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Walton Family Foundation Celebrates Character Day by Increasing Support for Character Research

September 13, 2017
$1 million grant to Harvard University to increase understanding of effective character teaching, learning and evaluation practices

BENTONVILLE, Ark. – Today, the Walton Family Foundation announced a $1 million donation to Harvard University to advance research on and understanding of effective character teaching, learning and evaluation practices. The grant, which is being announced on Character Day, supports the efforts of Dr. Martin West, an associate professor at the Harvard Graduate School of Education, and will help more educators identify, implement and measure the effectiveness of character development efforts.

The grant will directly support the Boston Charter Research Collaborative, which pairs high-performing Boston charter schools with researchers from Massachusetts Institute of Technology and Harvard. Together, researchers and educators work together to identify new measures of character skills and strategies schools can use to help students develop them. The BCRC is a unique partnership between researchers and practitioners and serves as a model for similar collaborations to address the field’s most pressing evidentiary needs.

“Educators recognize the importance of skills not captured by traditional academic performance indicators, but they haven’t had tools to track their development,” said Harvard University’s Martin West. “This grant will allow us to expand our efforts to support educators in identifying and sharing effective strategies to build the full range of skills students need to succeed in school and beyond.”

This grant builds on the $6.5 million the foundation pledged toward character education research in 2015 as part of its commitment to rigorous accountability standards for schools, teachers and students. The foundation supports research on how to teach and measure character successfully in the same way it supports more traditional measures of student performance to help students and schools improve.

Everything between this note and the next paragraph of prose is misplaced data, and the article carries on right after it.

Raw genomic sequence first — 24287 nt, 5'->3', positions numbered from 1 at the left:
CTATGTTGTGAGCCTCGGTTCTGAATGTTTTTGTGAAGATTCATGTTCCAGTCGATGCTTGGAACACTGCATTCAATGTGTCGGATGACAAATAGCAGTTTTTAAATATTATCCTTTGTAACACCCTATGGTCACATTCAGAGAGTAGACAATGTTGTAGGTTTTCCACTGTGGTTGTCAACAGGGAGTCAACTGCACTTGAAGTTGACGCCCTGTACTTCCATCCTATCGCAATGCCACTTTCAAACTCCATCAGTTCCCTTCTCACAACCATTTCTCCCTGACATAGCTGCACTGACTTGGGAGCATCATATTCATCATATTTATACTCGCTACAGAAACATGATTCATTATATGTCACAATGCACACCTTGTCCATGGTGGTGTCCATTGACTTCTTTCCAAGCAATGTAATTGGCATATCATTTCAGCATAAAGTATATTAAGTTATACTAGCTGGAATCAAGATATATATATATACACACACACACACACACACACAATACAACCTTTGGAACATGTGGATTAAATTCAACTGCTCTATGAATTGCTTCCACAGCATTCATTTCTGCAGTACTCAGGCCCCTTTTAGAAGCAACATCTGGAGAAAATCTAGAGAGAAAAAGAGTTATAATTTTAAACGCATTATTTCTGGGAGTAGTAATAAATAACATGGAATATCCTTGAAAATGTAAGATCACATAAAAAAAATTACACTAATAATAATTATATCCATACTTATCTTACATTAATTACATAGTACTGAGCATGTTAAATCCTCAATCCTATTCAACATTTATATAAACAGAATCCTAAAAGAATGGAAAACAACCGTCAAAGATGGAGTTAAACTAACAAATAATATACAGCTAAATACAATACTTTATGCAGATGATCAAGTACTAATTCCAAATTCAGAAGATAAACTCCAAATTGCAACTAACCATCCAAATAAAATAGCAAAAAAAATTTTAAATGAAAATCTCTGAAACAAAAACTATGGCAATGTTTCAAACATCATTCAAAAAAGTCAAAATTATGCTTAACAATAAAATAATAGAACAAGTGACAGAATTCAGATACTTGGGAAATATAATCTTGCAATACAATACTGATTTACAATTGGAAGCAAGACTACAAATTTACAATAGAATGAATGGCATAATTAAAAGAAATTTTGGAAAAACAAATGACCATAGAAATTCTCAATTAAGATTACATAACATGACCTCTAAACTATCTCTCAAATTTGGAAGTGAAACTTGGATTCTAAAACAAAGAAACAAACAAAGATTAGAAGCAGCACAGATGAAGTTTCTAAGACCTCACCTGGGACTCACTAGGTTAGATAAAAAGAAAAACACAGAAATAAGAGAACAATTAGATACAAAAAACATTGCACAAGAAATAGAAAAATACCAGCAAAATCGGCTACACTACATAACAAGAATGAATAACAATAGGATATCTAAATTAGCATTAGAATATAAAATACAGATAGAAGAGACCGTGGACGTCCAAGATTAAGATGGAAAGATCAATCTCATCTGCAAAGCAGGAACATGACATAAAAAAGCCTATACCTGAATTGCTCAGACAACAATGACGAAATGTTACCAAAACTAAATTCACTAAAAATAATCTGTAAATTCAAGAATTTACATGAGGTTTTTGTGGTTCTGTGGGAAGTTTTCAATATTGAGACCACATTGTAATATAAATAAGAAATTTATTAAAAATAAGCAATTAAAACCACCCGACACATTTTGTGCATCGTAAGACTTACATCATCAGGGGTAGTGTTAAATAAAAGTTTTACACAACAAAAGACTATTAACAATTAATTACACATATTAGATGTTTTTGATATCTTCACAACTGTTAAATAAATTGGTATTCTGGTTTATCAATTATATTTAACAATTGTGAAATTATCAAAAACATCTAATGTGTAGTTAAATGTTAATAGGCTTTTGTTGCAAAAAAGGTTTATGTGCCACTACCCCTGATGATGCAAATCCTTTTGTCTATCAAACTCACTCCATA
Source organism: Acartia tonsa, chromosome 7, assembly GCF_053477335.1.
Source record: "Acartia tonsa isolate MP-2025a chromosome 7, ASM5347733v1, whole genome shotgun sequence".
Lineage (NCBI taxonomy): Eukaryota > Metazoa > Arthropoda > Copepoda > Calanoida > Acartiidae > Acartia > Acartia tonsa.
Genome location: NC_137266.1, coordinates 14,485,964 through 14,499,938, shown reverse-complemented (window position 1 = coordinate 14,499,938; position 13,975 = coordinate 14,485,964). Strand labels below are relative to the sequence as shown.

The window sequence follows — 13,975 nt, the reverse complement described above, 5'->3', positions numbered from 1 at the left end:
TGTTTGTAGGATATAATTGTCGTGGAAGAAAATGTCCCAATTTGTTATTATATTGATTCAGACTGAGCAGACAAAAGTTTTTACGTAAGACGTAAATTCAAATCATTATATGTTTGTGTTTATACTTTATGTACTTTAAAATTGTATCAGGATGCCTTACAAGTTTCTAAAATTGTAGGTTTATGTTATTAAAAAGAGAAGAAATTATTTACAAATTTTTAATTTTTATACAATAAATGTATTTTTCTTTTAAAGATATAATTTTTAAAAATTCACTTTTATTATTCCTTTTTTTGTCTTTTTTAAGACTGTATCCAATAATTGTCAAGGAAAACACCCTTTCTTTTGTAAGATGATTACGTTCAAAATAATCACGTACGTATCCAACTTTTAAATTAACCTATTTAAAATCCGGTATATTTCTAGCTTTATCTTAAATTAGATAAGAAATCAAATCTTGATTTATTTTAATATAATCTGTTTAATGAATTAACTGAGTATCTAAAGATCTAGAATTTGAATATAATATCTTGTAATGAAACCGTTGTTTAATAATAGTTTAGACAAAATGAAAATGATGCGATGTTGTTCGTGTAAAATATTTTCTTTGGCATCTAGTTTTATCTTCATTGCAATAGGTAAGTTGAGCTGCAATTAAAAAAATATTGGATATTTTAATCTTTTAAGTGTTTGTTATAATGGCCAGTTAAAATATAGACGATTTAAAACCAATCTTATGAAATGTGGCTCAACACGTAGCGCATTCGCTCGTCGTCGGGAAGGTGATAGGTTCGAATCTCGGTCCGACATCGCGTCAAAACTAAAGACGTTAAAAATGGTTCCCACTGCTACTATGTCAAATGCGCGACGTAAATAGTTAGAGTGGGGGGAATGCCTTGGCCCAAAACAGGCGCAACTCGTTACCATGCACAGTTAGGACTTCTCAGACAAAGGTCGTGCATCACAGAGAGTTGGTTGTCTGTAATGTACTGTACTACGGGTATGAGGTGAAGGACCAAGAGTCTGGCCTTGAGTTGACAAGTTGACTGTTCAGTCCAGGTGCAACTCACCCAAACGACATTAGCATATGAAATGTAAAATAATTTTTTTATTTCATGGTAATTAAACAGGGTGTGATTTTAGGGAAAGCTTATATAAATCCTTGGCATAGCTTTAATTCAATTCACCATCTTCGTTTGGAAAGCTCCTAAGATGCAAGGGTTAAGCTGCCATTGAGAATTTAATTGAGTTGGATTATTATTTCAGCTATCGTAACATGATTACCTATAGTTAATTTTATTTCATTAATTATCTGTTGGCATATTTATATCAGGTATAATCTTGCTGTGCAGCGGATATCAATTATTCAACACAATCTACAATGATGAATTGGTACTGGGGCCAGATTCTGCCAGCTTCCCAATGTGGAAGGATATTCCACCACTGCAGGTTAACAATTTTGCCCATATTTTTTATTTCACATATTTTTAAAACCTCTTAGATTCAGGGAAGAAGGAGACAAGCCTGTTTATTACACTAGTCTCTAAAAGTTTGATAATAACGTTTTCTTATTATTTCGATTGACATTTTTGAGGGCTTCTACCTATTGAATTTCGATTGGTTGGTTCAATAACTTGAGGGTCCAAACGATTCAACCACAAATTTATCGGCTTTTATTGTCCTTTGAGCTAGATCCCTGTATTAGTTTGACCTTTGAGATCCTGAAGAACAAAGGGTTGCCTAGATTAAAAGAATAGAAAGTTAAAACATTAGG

"There is a lot of research in K-12 education on student proficiency and graduation rates, which is of course very important," said Marc Holley, Director of Strategy, Learning and Evaluation at the foundation. "But it is also important to look at non-academic outcomes, such as how effective we are at teaching character development. Traits like empathy, gratitude, honesty and persistence are critical life skills, and it is important to understand how students are developing in these areas.”

In addition to its support of Harvard University, the Walton Family Foundation is supporting Dr. Angela Duckworth at the University of Pennsylvania, who popularized the notion of “grit” as an essential component of student success. Dr. Duckworth's, Character Lab, which she founded with Dave Levin of KIPP and Dominic Randolph of the Riverdale Country School, is studying innovative character interventions to help more schools and students.

About the Walton Family Foundation
For three decades, the Walton Family Foundation has continued the philanthropic vision begun by Sam and Helen Walton. Their legacy is more important than ever as the foundation accelerates efforts to improve K-12 education for all students in America, to protect rivers and oceans and the communities they support, and to give back to the region that first gave Sam and Helen Walton opportunity. In 2016, the Walton Family Foundation awarded grants totaling more than $454 million. Learn more at